HK Protesters to Vote on Gov’t Proposals

HK Protesters to Vote on Gov’t ProposalsHK Protesters to Vote on Gov’t Proposals

Protest leaders in Hong Kong are to ballot their supporters over whether to accept the government’s proposals and end their occupation of the city.

The protest leaders had previously rejected the government’s offer to set up a platform for debating reform and to report to Beijing on the protests.

They said a strong show of support for this stance would help them in their negotiations with the government.

The protests began in September.

On Tuesday, student protest leaders and government officials held talks for the first time, but made little progress towards ending the impasse, according to the BBC.

The government, represented by deputy leader Carrie Lam, offered to send a report to Chinese government officials reflecting the protesters’ views, and set up a platform to facilitate dialogue on future constitutional changes.

But she stressed that Hong Kong could not “decide on its own its political development” because it was a special administrative region within China.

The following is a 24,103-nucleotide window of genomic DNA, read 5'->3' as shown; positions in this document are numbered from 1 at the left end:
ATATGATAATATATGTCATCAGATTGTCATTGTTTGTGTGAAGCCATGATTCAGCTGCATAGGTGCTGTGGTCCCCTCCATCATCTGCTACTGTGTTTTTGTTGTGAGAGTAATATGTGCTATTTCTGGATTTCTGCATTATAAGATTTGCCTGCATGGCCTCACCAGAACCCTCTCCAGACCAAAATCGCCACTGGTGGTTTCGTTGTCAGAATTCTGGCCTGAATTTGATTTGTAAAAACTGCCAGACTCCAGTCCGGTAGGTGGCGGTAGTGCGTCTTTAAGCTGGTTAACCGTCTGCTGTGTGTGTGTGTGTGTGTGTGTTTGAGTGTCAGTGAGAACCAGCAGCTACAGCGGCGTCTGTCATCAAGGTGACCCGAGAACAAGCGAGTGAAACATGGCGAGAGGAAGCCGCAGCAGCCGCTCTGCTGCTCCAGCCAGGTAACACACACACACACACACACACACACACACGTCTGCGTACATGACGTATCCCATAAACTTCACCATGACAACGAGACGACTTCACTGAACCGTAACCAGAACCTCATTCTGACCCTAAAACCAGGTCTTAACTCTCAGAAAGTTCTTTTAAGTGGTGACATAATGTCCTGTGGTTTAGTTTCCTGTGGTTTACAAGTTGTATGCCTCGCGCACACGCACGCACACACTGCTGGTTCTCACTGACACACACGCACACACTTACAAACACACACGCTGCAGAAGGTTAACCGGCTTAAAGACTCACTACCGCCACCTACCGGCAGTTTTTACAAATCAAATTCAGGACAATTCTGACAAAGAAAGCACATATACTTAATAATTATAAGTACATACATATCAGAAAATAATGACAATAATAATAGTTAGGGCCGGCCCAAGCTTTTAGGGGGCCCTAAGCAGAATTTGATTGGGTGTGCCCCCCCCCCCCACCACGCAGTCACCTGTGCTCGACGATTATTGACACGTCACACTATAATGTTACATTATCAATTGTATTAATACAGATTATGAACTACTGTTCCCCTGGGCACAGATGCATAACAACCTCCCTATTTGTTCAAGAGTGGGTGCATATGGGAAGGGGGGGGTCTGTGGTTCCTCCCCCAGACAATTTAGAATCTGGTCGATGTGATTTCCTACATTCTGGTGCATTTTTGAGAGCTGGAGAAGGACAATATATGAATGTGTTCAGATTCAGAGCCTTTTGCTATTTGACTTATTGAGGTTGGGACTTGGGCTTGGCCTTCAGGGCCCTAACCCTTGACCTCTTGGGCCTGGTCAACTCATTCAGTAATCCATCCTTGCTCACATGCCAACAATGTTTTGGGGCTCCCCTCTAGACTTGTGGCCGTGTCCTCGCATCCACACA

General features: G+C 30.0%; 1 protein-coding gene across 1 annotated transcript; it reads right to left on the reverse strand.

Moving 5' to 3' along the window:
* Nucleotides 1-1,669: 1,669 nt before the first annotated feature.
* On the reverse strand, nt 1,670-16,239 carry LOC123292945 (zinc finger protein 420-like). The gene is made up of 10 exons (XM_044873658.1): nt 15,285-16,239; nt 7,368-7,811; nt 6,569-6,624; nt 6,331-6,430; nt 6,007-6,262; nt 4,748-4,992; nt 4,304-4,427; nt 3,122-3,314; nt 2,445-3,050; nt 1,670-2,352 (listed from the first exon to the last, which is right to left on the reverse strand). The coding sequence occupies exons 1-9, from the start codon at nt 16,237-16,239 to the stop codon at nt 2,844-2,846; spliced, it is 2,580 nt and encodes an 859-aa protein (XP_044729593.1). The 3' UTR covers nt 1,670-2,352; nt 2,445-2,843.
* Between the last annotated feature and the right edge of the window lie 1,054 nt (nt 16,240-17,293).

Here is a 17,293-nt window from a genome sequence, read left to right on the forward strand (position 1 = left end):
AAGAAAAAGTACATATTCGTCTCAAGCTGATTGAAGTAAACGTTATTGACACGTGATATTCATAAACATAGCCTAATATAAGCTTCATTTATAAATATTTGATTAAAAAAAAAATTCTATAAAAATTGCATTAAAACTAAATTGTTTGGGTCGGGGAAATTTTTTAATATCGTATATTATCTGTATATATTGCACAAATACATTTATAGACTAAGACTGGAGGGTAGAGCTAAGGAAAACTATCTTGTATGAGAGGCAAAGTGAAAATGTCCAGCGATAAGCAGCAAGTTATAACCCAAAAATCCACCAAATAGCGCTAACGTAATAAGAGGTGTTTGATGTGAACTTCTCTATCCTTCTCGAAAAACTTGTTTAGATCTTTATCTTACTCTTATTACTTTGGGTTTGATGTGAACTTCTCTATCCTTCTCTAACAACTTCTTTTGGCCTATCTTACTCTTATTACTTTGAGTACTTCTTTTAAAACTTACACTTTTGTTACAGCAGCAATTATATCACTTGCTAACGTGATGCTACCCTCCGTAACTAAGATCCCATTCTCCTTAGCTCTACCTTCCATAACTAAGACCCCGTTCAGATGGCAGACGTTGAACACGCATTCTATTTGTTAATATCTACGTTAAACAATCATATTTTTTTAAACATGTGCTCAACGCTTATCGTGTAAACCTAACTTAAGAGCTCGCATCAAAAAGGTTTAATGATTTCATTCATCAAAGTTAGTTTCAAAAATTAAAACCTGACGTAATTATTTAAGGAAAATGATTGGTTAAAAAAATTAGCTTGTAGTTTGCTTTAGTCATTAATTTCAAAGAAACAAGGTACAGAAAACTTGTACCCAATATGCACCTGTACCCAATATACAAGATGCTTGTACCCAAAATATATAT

Alex Chow, leader of the Hong Kong Federation of Students (HKFS) protest movement, said after that meeting that the government’s offer “does not have any practical content”.

But on Thursday evening, he told supporters camped outside government offices in the Admiralty area of Hong Kong - which they have renamed Democracy Plaza - that they would be able to have their say on the proposals.

Benny Tai, a founder of the Occupy movement which has also been central to the protests, said the results of the vote would be used to bargain with the government.

“We will be able to better represent the people and take the initiative on behalf of them,” Reuters quoted him as saying.

Hong Kong’s RTHK reported that the vote - set for Sunday - will be held electronically.

Though numbers have fallen significantly since the early days, a hard core of demonstrators - mostly students - have said they will not give up their occupation of central areas until China changes its mind on the rules for Hong Kong’s 2017 election. They also want Chief Executive CY Leung to stand down.

The Chinese government has ruled that candidates for the chief executive election must be vetted by a nominating committee dominated by pro-Beijing groups. The protesters say they should be allowed a wholly free choice of candidate.

Chinese and Hong Kong leaders say the street protest is illegal.